United States District Court, D. Maryland
RONALD G. BAILEY-EL, Plaintiff,
THE HOUSING AUTHORITY OF BALTIMORE CITY, et al, Defendants.
RICHARD D. BENNETT, UNITED STATES DISTRICT JUDGE.
Ronald G. Bailey-El ("Plaintiff or
"Bailey-El"), pro se, in forma pauperis,
is a serial litigant in this Court. In this action-one of many
which he has filed in this court-he has sued Defendants
Housing Authority of Baltimore City ("HABC" or the
"Housing Authority"); Ms. Green,  Regional Director
of the HABC; Kimberly Graham, former HABC Director of Human
Resources; Carla Walton, current HABC Director of Human
Resources; Odyssey Johnson, HABC Manager; AFSCME Local 647;
and Anthony Coates, President of AFSCME Local 647
("Local 647"),  alleging retaliation and violations of
his First Amendment rights (Count One); violations of his
"fifth amendment due process rights" (Count Two);
and violations of additional constitutional rights, including
"procedural and substantive due process rights"
(Count Three). (First Am. Compl. at 1, ECF No. 16.)
prior Memorandum Opinion and Order, this Court construed all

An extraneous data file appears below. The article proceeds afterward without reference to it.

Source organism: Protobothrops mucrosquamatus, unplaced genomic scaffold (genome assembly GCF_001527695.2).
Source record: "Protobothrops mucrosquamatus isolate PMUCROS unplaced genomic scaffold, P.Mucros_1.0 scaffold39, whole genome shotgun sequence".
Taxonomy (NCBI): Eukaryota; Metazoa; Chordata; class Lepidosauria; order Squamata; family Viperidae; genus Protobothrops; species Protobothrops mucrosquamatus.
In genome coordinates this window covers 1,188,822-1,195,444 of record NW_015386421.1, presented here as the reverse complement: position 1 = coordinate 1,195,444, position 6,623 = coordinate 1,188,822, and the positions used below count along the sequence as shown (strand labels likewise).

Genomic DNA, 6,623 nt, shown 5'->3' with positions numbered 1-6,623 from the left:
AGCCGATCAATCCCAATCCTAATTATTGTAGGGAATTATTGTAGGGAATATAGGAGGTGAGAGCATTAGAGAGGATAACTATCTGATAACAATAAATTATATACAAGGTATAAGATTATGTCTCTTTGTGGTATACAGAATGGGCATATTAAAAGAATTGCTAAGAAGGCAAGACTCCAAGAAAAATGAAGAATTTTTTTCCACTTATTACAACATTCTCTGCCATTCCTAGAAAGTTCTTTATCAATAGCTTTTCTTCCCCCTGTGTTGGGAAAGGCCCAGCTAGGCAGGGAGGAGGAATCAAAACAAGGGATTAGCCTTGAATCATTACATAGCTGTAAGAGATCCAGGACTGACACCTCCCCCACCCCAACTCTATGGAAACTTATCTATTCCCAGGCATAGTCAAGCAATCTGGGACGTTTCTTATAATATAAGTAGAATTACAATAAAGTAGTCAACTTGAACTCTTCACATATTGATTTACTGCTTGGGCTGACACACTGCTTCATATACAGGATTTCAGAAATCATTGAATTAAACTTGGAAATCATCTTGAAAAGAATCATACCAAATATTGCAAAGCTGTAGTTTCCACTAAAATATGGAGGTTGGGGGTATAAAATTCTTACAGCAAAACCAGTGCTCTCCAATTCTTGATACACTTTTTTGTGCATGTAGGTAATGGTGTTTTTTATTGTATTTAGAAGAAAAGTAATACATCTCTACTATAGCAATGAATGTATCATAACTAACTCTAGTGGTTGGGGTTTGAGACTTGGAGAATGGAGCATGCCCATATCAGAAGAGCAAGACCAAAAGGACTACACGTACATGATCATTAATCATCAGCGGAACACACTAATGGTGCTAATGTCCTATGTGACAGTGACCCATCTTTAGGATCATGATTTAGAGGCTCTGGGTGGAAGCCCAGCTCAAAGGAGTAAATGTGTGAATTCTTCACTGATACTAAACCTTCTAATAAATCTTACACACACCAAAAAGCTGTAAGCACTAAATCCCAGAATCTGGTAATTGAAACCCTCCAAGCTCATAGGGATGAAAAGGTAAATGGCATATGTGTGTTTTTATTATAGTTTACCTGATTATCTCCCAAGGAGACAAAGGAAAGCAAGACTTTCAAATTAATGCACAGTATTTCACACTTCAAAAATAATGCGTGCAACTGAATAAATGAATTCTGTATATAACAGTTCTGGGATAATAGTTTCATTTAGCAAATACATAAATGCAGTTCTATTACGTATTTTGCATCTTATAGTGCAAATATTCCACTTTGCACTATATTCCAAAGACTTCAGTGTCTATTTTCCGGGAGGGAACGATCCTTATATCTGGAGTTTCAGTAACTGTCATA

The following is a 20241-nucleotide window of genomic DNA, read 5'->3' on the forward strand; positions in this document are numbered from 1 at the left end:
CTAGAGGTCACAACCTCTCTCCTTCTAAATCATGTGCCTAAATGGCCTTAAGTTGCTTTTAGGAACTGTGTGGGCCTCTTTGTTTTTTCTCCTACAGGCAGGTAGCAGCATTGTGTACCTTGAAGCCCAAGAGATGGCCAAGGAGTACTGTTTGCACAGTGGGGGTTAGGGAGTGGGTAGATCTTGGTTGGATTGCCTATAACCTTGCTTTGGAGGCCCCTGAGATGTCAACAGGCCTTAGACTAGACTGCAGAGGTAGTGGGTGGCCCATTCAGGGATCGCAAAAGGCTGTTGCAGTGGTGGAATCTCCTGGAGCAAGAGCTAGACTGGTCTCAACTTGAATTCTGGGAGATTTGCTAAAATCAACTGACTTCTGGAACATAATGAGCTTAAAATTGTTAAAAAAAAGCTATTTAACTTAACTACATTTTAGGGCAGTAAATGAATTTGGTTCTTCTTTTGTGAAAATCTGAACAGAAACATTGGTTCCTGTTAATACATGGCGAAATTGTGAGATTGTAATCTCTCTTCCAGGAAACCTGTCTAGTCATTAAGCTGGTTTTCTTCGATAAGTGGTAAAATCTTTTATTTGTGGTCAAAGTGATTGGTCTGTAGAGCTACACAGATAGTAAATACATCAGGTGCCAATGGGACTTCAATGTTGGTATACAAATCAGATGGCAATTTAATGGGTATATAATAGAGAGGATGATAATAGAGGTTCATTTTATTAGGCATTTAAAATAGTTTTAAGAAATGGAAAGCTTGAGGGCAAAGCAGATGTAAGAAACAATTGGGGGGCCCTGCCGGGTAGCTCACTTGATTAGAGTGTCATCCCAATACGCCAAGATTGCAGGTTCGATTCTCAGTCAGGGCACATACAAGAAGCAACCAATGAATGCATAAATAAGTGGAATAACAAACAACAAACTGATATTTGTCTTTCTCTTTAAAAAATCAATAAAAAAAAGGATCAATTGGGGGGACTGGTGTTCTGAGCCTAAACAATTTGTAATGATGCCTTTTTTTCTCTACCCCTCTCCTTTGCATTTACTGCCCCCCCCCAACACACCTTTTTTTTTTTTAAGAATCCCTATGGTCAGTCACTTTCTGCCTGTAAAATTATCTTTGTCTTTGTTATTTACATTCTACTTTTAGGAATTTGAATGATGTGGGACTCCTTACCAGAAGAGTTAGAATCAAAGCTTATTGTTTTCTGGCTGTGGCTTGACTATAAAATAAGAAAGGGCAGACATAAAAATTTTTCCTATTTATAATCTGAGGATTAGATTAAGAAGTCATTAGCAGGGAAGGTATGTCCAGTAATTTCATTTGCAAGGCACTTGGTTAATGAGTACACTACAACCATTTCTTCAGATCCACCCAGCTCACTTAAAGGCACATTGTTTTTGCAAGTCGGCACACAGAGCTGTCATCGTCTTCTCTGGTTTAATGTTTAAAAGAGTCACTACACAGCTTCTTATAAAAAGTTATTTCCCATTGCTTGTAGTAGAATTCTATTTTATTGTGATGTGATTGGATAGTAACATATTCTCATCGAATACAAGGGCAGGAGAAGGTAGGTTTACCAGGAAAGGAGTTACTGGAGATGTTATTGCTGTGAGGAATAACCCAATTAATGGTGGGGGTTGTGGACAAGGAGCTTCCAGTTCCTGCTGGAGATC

of Plaintiffs claims as arising under 42 U.S.C. § 1983
and dismissed them as untimely and for failure to state a
claim pursuant to Fed.R.Civ.P. 12(b)(6). See Bailey-El v.
Housing Autb. of Baltimore City, 185 F.Supp.3d 661 (May
9, 2016). The United States Court of Appeals for the Fourth
Circuit affirmed in part, vacated in part, and remanded.
Baiky-El v. Housing Auth. of Baltimore City, 686
Fed.Appx. 228 (4th Cir. 2017). In its Opinion, the Fourth
Circuit affirmed this Court's dismissal of
Bailey-El's First Amendment claim, but found that he
could pursue his procedural due process claim on a narrow
theory of recovery. Id.
remand, this Court afforded Bailey-El a third opportunity to
amend his Complaint and further develop his procedural due
process claim. Subsequently, HABC moved to dismiss the case
as a sanction for Bailey-El's complete failure to engage
in discovery. (ECF No. 45.) Noting Bailey-El's pro
se status, this Court denied the Motion and afforded him
an additional opportunity to engage in orderly discovery
proceedings. (ECF No. 49.) He has failed to do so.
pending before this Court are three motions: Bailey-El's
Motion for Appointment of Counsel (ECF No. 50), which is the
third of its kind (See ECF Nos. 6, 40); HABC's
Motion Requesting an Extension of Time to File a Motion
Related to Plaintiffs Discovery Failures (ECF No. 53, the
"Motion for Extension of Time"); and HABC's
Renewed Motion to Dismiss as Sanctions for Plaintiffs Failure
to Provide Complete Answers to Interrogatories and Respond to
Requests for Production and Certification of Good Faith
Efforts (ECF No. 55, the "Renewed Morion to
Dismiss"). The parties' submissions have been
reviewed and no hearing is necessary. See Local Rule
105.6 (D. Md. 2018). For the reasons stated herein,
Bailey-El's Motion for Appointment of Counsel (ECF No.
50) is once again DENIED; HABC's Motion for Extension of